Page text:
To greatly reduce the re-indexing iterations, we can take a dynamic mapping approach using dynamic templates, where we set rules to automatically map new fields dynamically. These mapping rules can be based on the detected datatype, the pattern of field name or field paths.

Let’s first take a closer look at the mapping process in Elasticsearch to better understand the kind of challenges that the Elasticsearch flattened datatype was designed to solve.

First, let’s navigate to the Kibana dev tools. After logging into Kibana, click on the icon (#2), in the sidebar would take us to the “Dev tools”

This will launch with the dev tools section for Kibana:

Create an index by entering the following command in the Kibana dev tools

PUT demo-default

Let’s retrieve the mapping of the index we just created by typing in the following

GET demo-default/_mapping

As shown in the response there is no mapping information pertaining to the index “demo-flattened” as we did not provide a mapping yet and there were no documents ingested by the index.

Now let’s index a sample log to the “demo-default” index:

PUT demo-default/_doc/1
"message": "[5592:1:0309/123054.737712:ERROR:child_process_sandbox_support_impl_linux.cc(79)] FontService unique font name matching request did not receive a response.",
"fileset": {
"name": "syslog"
"process": {
"name": "org.gnome.Shell.desktop",
"pid": 3383
"@timestamp": "2020-03-09T18:00:54.000+05:30",
"host": {
"hostname": "bionic",
"name": "bionic"

After indexing the document, we can check the status of the mapping with the following command:

GET demo-default/_mapping

As you can see in the mapping, Elasticsearch, automatically generated mappings for each field contained in the document that we just ingested.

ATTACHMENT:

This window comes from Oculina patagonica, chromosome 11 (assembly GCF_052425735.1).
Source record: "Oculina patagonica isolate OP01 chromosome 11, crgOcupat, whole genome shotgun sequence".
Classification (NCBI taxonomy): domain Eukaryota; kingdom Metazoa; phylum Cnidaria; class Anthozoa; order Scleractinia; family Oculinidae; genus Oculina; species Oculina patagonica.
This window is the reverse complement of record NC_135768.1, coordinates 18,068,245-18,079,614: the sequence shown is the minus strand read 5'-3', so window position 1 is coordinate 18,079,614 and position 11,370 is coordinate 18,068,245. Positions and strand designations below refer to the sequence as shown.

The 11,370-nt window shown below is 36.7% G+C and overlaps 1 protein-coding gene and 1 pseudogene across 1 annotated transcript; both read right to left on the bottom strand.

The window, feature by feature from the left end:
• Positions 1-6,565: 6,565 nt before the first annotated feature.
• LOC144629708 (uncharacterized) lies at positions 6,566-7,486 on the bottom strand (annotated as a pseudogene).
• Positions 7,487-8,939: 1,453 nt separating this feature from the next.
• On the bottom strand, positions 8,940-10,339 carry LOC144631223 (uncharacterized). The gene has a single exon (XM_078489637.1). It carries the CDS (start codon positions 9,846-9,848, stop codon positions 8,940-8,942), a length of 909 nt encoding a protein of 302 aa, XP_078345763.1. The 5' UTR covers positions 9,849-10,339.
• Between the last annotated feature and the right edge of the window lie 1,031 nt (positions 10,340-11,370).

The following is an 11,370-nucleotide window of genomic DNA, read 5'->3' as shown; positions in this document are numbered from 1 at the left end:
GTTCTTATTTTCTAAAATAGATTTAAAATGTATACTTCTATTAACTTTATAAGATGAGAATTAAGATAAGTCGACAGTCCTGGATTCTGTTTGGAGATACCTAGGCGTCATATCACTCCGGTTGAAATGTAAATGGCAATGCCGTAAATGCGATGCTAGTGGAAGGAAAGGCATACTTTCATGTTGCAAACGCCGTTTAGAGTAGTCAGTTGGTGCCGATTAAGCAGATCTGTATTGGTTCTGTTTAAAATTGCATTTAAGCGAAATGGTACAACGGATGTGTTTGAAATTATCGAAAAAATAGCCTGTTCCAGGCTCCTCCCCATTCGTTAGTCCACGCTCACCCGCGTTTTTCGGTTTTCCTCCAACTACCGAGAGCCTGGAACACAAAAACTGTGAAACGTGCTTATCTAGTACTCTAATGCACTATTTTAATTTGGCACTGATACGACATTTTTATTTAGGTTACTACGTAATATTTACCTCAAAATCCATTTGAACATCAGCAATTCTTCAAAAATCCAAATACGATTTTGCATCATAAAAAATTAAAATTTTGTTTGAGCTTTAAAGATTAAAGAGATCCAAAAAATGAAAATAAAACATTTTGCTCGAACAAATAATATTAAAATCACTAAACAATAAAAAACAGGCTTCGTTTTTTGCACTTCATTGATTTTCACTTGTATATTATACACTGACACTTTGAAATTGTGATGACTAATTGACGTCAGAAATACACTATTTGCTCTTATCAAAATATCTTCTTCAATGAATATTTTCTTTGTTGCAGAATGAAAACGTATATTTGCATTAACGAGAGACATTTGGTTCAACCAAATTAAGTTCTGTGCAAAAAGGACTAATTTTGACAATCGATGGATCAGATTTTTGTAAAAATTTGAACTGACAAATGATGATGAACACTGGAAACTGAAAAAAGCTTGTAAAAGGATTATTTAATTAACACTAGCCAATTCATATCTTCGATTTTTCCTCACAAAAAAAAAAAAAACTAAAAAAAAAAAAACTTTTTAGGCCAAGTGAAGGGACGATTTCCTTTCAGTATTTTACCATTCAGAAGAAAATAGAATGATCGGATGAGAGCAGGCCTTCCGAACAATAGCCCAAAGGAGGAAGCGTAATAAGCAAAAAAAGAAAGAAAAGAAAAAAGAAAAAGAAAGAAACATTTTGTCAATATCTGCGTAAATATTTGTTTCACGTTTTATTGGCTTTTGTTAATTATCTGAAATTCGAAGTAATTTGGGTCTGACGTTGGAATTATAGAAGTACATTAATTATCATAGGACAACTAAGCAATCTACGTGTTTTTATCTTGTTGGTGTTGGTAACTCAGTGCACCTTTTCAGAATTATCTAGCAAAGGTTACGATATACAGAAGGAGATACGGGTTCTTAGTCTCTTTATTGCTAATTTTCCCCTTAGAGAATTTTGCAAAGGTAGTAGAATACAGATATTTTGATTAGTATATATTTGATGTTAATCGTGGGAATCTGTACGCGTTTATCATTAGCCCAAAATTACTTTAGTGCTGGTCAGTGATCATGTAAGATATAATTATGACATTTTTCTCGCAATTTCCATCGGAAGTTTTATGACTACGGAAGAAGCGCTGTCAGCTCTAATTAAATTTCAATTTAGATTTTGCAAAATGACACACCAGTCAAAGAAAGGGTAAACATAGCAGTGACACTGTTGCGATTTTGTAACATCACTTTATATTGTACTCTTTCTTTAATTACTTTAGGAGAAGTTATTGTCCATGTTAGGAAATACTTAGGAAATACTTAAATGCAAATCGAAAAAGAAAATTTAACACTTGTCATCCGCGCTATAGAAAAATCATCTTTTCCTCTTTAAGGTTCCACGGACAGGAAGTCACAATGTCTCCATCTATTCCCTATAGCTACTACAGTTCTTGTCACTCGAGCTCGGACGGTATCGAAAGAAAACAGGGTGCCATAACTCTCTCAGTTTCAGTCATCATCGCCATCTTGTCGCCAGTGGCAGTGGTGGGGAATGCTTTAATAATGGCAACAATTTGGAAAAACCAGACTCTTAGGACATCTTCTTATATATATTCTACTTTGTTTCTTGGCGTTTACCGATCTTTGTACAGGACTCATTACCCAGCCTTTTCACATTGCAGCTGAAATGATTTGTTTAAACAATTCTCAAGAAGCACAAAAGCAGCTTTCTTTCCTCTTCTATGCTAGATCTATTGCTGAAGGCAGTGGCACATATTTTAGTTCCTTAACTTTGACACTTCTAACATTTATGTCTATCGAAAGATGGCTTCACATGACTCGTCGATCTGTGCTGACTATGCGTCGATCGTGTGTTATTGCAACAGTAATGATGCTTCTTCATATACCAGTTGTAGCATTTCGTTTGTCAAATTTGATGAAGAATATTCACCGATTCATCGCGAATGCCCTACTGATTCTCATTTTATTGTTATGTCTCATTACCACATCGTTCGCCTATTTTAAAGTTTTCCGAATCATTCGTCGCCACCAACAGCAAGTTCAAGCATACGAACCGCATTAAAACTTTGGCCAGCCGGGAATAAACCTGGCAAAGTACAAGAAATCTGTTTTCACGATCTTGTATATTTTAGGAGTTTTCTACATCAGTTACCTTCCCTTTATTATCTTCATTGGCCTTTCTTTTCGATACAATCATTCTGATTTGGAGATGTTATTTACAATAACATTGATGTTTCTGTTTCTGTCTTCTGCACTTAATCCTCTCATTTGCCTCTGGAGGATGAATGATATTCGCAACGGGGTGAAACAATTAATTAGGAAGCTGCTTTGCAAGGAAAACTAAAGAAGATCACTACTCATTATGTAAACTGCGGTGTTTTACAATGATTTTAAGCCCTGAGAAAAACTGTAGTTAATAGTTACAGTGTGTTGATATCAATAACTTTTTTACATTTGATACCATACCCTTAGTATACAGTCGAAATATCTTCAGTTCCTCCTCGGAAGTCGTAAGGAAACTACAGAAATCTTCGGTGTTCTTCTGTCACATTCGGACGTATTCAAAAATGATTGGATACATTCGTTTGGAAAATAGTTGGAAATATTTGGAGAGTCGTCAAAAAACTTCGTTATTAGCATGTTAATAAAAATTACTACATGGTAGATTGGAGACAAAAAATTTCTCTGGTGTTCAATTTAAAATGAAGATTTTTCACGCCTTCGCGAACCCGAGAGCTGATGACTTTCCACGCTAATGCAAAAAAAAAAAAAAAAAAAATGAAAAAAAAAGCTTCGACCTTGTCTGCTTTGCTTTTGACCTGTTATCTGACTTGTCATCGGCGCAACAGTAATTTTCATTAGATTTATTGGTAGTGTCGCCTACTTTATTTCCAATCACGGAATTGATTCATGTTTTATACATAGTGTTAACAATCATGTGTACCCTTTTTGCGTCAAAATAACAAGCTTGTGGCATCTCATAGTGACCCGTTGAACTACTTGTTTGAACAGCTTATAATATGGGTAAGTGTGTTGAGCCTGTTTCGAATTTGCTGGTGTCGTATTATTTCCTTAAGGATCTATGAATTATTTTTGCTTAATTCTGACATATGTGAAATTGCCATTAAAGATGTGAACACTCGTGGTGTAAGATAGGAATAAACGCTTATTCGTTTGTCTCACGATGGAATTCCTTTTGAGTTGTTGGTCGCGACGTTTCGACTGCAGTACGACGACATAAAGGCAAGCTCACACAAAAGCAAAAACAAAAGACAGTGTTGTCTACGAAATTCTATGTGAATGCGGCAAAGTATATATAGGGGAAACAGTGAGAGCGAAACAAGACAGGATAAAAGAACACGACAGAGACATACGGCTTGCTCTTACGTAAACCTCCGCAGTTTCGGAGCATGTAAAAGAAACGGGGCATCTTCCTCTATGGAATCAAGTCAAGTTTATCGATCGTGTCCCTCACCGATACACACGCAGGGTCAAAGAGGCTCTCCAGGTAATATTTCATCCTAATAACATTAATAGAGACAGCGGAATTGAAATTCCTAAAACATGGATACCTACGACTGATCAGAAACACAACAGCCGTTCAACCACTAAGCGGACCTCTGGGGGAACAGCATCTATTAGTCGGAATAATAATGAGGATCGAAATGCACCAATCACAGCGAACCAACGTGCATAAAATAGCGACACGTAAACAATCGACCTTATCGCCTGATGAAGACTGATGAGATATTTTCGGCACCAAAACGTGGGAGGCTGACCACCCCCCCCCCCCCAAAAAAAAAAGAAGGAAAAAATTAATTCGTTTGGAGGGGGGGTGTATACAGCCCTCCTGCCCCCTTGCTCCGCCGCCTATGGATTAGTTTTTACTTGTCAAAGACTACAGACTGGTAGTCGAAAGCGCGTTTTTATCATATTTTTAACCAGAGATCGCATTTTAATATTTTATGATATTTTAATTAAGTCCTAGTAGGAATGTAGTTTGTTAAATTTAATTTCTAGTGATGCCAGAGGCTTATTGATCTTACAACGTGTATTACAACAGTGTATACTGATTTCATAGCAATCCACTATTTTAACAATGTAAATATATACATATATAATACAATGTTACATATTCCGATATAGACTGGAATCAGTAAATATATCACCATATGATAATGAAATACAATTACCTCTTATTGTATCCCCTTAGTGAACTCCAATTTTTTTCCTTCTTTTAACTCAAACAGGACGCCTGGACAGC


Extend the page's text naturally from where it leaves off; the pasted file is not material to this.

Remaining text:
3.2 Updating Cluster Mappings

The Cluster state contains all of the information needed for the nodes to operate in a cluster. This includes details of the nodes contained in the cluster, the metadata like index templates, and info on every index in the cluster.

If Elasticsearch is operating as a cluster (i.e. with more than one node), the sole master node will send cluster state information to every other node in the cluster so that all nodes have the same cluster state at any point in time.

Presently, the important thing to understand is that mapping assignments are stored in these cluster states.

The cluster state information can be viewed by using the following request

GET /_cluster/state

The response for the cluster state API request will look like this example:

In this cluster state example you can see the “indices” object (#1) under the “metadata” field. Nested in this object you’ll find a complete list of indices in the cluster (#2). Here we can see the index we created named “demo-default” which holds the index metadata including the settings and mappings (#3). Upon expanding the mappings object, we can now see the index mapping that Elasticsearch created.

Essentially what happens is that for each new field that gets added to an index, a mapping is created and this mapping then gets updated in the cluster state. At that point, the cluster state is transmitted from the master node to every other node in the cluster.

3.3 Mapping Explosions

So far everything seems to be going well, but what happens if we need to ingest documents containing a huge amount of new fields? Elasticsearch will have to update the cluster state for each new field and this cluster state has to be passed to all nodes. The transmission of the cluster state across nodes is a single-threaded operation — so the more field mappings there are to update, the longer the update will take to complete. This latency typically ends with a poorly performing cluster and can sometimes bring an entire cluster down. This is called a “mapping explosion”.

This is one of the reasons that Elasticsearch has limited the number of fields in an index to 1,000 from version 5.x and above. If our number of fields exceeds 1,000, we have to manually change the default index field limit (using the index.mapping.total_fields.limit setting) or we need to reconsider our architecture.

This is precisely the problem that the Elasticsearch flattened datatype was designed to solve.

4. The Elasticsearch Flattened DataType

With the Elasticsearch flattened datatype, objects with large numbers of nested fields are treated as a single keyword field. In other words, we assign the flattened type to objects that we know contain a large number of nested fields so that they’ll be treated as one single field instead of many individual fields.